A rule by which the design of new electoral boundaries must where possible create electoral districts which have a majority population of some group which is a national minority (hence, majority‐minority districts). In the US, such districts are required by the Voting Rights Act as amended in 1982. Section 2 of the Act includes language designed to prevent dilution of representation for minority groups, and to protect their ability to ‘elect representatives of their choice’, although not a right to proportional representation for protected classes. In Thornburg v. Gingles (1986) the US Supreme Court set out three guidelines for ‘dilution’ which now broadly govern when majority‐minority districts must be created: first, the minority group must be large enough and geographically situated such that a relatively compact district in which they are a majority can be drawn up; secondly, there must be a history of cohesive voting among the minority group; and thirdly, there must be a history of racially cohesive majority voting behaviour sufficient to prevent the election of most of the minority group's favoured candidates.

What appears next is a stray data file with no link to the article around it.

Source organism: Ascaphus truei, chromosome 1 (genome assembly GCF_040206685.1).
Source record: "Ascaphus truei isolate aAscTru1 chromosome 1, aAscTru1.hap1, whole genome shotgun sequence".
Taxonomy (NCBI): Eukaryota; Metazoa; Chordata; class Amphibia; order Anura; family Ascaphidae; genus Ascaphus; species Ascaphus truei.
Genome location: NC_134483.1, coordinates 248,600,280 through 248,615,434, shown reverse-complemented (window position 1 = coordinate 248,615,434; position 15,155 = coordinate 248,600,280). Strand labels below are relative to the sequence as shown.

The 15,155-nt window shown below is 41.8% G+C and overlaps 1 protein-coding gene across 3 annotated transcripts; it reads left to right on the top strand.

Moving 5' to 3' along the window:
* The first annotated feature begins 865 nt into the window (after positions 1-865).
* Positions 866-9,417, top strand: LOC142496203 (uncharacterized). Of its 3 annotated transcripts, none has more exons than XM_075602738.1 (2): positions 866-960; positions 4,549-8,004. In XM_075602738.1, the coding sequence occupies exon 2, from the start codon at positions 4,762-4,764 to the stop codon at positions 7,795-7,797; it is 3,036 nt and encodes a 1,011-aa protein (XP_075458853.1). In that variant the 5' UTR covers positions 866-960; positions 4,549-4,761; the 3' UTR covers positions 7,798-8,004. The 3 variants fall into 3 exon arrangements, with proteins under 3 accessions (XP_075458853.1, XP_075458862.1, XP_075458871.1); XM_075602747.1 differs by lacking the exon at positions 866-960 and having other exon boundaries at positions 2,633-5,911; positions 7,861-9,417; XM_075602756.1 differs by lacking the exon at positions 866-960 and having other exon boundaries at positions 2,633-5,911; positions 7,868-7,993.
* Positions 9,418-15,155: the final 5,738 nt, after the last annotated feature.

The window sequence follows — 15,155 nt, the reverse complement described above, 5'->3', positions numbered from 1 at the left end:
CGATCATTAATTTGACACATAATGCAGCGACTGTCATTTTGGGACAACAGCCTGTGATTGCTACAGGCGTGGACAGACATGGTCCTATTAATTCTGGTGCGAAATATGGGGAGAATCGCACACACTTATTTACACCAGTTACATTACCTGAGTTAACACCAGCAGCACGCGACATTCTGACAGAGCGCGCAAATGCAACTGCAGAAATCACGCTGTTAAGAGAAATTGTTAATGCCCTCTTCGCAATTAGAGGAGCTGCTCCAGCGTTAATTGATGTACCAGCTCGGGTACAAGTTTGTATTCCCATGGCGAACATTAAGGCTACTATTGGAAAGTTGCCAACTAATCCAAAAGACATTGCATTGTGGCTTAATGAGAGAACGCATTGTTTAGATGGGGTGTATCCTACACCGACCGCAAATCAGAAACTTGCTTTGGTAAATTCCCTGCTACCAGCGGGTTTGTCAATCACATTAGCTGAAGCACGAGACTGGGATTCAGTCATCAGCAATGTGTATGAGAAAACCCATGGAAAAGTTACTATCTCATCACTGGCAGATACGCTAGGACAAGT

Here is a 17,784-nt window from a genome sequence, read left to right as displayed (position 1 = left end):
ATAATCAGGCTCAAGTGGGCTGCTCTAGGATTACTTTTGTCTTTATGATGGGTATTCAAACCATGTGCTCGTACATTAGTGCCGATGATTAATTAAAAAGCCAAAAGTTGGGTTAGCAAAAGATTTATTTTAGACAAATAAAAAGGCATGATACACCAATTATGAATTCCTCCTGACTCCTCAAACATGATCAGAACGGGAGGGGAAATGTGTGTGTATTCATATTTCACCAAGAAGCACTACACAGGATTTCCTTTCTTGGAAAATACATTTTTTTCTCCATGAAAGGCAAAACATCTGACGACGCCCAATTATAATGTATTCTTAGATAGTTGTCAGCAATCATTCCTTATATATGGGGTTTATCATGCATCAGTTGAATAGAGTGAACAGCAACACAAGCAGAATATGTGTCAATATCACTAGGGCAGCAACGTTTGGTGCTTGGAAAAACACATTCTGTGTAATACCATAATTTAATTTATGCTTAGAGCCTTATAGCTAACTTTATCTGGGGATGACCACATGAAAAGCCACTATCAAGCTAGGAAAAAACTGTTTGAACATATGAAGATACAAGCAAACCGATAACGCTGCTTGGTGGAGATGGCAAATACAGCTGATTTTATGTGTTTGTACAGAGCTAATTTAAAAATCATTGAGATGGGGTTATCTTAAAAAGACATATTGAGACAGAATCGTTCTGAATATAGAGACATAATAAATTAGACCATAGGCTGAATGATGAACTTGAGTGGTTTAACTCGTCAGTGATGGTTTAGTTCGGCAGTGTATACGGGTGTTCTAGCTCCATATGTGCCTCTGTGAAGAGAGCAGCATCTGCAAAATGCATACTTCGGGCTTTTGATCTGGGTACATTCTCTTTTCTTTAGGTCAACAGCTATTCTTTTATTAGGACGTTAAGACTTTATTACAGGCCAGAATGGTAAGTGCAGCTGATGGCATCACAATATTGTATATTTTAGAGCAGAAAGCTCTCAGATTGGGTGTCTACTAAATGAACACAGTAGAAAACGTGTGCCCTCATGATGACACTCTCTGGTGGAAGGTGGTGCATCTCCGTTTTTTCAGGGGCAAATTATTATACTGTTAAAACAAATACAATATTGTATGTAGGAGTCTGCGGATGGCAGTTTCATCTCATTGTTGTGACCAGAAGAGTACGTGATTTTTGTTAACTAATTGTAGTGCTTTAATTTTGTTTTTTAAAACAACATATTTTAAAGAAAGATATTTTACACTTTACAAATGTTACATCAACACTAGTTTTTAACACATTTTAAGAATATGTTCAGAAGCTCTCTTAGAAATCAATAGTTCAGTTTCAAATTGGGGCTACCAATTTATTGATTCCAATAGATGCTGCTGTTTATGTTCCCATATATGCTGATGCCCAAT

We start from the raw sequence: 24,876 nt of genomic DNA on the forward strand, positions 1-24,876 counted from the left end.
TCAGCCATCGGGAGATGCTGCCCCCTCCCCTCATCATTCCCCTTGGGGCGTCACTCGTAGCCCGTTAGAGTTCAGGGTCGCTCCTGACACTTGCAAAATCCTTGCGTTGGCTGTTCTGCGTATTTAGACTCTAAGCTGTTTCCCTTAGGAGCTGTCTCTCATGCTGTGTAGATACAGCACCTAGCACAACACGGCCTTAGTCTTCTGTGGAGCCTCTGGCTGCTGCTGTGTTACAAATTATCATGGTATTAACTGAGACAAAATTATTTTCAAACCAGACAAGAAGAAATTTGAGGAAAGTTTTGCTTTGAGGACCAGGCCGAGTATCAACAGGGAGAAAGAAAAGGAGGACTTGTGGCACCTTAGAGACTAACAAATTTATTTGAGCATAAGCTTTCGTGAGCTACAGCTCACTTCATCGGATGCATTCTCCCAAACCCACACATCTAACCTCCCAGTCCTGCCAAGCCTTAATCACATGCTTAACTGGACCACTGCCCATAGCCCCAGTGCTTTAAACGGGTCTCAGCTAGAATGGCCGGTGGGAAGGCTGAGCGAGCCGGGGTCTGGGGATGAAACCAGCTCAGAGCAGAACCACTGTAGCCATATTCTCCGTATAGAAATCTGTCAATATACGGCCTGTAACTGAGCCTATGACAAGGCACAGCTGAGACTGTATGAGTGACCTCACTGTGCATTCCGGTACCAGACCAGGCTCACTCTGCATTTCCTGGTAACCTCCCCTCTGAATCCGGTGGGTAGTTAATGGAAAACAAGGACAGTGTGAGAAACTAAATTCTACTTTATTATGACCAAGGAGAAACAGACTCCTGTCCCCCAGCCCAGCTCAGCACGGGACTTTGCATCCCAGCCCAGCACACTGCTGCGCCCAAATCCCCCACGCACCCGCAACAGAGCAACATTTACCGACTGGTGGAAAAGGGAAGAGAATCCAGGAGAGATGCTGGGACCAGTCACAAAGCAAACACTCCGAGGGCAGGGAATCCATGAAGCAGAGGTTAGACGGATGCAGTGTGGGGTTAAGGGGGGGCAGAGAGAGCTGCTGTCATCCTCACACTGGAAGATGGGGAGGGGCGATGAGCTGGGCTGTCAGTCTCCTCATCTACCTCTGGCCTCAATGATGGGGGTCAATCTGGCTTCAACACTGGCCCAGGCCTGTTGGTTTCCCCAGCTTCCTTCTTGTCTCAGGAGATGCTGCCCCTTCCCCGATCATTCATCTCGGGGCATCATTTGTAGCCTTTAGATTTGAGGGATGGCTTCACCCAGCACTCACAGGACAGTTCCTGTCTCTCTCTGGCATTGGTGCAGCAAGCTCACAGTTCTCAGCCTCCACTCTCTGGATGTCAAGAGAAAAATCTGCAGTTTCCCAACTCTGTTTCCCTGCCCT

The creation of majority‐minority districts has had a swift and substantial effect in increasing African‐American representation in the House of Representatives and in state legislatures. It has also been used to create majority Hispanic and Native American districts, especially at the state level. The courts have continued to tinker with the system, concerned that overtly racial drawing of boundaries breaches the Fourteenth Amendment: in Shaw v. Reno (1993) the Supreme Court rejected a North Carolina plan which created an extra majority African‐American district by stringing together a group of geographically dispersed communities along a freeway. Majority‐minority districting in the era since has been controlled by the Court's concerns in that case: district boundaries cannot be drawn solely on the basis of race, as arguably they were in the North Carolina case, but majority‐minority districting can permissibly be part of the entire redistricting scheme, albeit under close judicial supervision. Meanwhile, many supporters of the original scheme have begun to support a move to more proportional, multimember voting systems which may provide a more nuanced tool for increasing minority representation.